“You know, I almost laughed the other day.”
Her eyes focused a little, panned over to me. “Why?”
“Well, I was walking through the halls out there, just getting some exercise. Stretching my legs.” I gestured at the door to her room. It was propped open; she told me that she liked watching the nurses bustle about, running on their errands.
Her eyes still looked bright, alive. I loved those eyes, no matter how the rest of her body shrank and withered. “Well, I thought to myself that I could probably walk through the hallways with my eyes closed, by now. I think I’ve memorized the entire layout of the hospital.”
No laugh, but a smile. “You’re spending too much time here.”
What was I supposed to reply? No, honey, I’m going to leave you in this hospital bed, in this room that you’ll never leave? I kept my own smile on my face, although I shook with the effort. “It’s okay. I don’t mind.”
Her hand rose up an inch from the sheet, bony fingers twitching. I reached forward, holding it in my own. Her fingers felt like the claws of a bird. She tried to squeeze, but she had no strength left.
“It hurts, Josh.” She looked up at me, those bright eyes trapped in a failing body. “I love you, but I want it to be over.”
My smile cracked, shattered into a million pieces. “I know,” I whispered back. I kept my hand relaxed as my fingers curled around her, but my shoulders heaved as I fought back the tears.
Sometimes, I couldn’t believe that I could still cry. How many oceans had I shed, sitting in this seat next to this bed, staring down at my love, my light, as she slowly dimmed?
She took a deep breath, and I knew that she was fighting back her own ocean. “Talk to me,” she implored.
I couldn’t refuse. Hell, when had I ever refused her anything? From the moment that those bright blue eyes first caught me, I’d been forever trapped, a willing dog on her leash. I took her wherever she wanted, put everything into helping her, endured embarrassment and pain, so much pain, just to see her smile.
“Okay.” I cast about for something. “I told you how I’ve explored the whole hospital, right?”
“Well, I always knew that the north stairs went to the roof. But it turns out that there’s elevator access, too. The janitor told me, gave me a key. I just put it into the elevator’s pad and push the roof button, and it goes right up.”
“What’s the roof like?” she asked softly.
The tears fought to break free, but I pushed them back, wiped at them with my sleeve. “It’s amazing. I watched the sun come up, the other day. Up there, nothing gets in the way.”
For a moment, I thought of saying something about Heaven, but it all sounded lame and idiotic, even in my head. Instead, I talked of the clouds, how the rising sun painted them in majestic purples, blues, oranges, colors that would never shine so brightly on a screen or canvas.
She closed her eyes, still holding my hand. I thought she might have fallen asleep; with her shallow breathing, it was sometimes hard to tell. But as I pulled my hand gently away from hers, those blue eyes opened again.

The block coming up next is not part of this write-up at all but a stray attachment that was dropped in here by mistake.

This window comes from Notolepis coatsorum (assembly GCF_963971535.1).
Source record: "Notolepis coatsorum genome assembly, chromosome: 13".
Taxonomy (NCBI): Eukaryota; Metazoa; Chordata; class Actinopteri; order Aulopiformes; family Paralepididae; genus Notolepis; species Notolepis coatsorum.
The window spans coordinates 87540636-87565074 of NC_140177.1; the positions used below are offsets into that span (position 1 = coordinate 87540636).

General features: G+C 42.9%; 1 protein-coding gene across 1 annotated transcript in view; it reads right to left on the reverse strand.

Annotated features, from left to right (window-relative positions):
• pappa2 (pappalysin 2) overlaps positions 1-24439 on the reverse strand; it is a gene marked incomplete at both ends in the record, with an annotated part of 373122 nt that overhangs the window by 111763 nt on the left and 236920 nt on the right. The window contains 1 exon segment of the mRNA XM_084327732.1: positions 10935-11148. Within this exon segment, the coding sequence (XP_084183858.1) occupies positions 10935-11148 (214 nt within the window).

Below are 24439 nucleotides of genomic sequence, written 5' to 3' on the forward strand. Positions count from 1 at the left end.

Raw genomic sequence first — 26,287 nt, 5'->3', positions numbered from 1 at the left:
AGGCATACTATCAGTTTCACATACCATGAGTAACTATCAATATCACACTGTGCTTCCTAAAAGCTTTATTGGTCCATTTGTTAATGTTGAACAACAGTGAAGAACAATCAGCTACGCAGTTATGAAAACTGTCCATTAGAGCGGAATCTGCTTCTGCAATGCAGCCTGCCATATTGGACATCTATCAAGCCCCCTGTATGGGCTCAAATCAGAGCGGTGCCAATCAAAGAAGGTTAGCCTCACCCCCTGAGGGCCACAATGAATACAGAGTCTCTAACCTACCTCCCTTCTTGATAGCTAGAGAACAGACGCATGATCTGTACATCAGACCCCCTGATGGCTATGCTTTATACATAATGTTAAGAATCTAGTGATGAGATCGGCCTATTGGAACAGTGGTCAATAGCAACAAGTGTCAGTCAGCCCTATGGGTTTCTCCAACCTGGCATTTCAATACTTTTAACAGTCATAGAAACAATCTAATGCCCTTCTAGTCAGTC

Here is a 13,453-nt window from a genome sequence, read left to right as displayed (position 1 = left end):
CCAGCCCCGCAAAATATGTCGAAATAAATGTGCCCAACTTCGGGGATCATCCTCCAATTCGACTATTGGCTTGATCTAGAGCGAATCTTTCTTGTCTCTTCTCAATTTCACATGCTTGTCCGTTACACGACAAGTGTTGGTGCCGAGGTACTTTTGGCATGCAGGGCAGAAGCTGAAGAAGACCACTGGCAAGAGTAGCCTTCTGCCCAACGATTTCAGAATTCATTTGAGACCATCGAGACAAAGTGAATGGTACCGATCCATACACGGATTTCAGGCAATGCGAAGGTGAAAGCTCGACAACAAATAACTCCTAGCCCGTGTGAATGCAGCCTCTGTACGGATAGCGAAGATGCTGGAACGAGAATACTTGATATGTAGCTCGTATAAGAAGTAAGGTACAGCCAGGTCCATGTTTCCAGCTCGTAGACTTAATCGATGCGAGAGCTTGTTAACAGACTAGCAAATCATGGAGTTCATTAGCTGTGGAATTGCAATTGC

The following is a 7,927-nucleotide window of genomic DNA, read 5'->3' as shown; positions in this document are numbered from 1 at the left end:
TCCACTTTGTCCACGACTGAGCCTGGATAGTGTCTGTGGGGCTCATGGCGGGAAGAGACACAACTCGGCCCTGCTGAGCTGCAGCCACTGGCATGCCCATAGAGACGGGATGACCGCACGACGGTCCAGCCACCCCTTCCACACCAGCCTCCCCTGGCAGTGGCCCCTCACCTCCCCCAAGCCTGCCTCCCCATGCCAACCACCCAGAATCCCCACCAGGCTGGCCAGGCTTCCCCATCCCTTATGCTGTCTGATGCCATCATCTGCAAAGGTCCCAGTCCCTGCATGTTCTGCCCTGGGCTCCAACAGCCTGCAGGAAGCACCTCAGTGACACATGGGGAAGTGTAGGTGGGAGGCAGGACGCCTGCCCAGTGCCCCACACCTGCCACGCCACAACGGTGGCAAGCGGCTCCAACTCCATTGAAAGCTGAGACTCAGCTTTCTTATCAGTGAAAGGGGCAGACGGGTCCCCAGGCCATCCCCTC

I smiled back at her, fighting the flood. “I’m here.”
“The roof.” Those eyes looked up at me, the last spot of brightness, the last memory of the woman I loved. “Take me there.”
“What? I can’t-”
“The wheelchair.” The clawlike fingers pointed. “Please. It won’t make any difference in the end, whether I’m in this damn bed or not. And it sounds so beautiful.”
I knew that I shouldn’t do it, but I’d spent a lifetime saying yes to those eyes, would plunge a knife into my chest for her if she asked. I wheeled the chair over, lifted her out of bed. She weighed next to nothing, like a bird.
None of the nurses bothered us as I wheeled her out. Did they know? Did they see this as rebellion, or mercy? I didn’t care, wouldn’t let them stop us.
For one panicked moment, I thought that I’d lost the key. She giggled, ever so softly, as I frantically patted down my pockets. “Oh, Josh,” she sighed, her voice barely audible. “Oh, how I love you.”
It was tough to see the keyhole with tears in my eyes, but I managed to push the button. The elevator smoothly rose.
The doors opened onto darkness. Six in the morning, the night chill still hanging in the air. I pushed her out, cursed against the rough gravel covering the roof that fought the wheelchair’s advance.
“Are you cold? Do you need me to go get another blanket?”
Her hand reached out, so thin and small. I took it, closing my mouth, just as she wanted.
“It’s perfect,” she whispered.
I sat next to her, holding that hand. I tried to talk, at first, but holding back the ocean took too much strength, and I fell silent. We both waited.
“There,” she murmured, so faintly that the breeze stole the words away.
I looked up, looked at her. I saw those bright blue eyes glistening, tears pouring down her face, soaking into her blankets. She looked up, out at the horizon, and wept.
Seeing her tears, I couldn’t hold back any longer. My fingers squeezed hers, and I sobbed, no longer caring about keeping myself under control.
I wept for our future, the future that had been stolen from us, never to be real. I wept for her pain, for all the suffering, for the knowledge that, in the end, it was of no use. I cried for every wonderful moment we’d shared, clung to those memories as if I could lock them away inside myself forever, wither and starve as I hung onto them for sustenance.
Above us, the sky lightened, the dark clouds painted in deep, vibrant colors. Purple gave way to blue, shifting through red and orange to bright, brilliant gold, glowing with life.
The sun rose.
Thanks for reading! If you want to see more, and can fight the tears in your eyes, check out more of my stuff at /r/Romanticon. Thanks!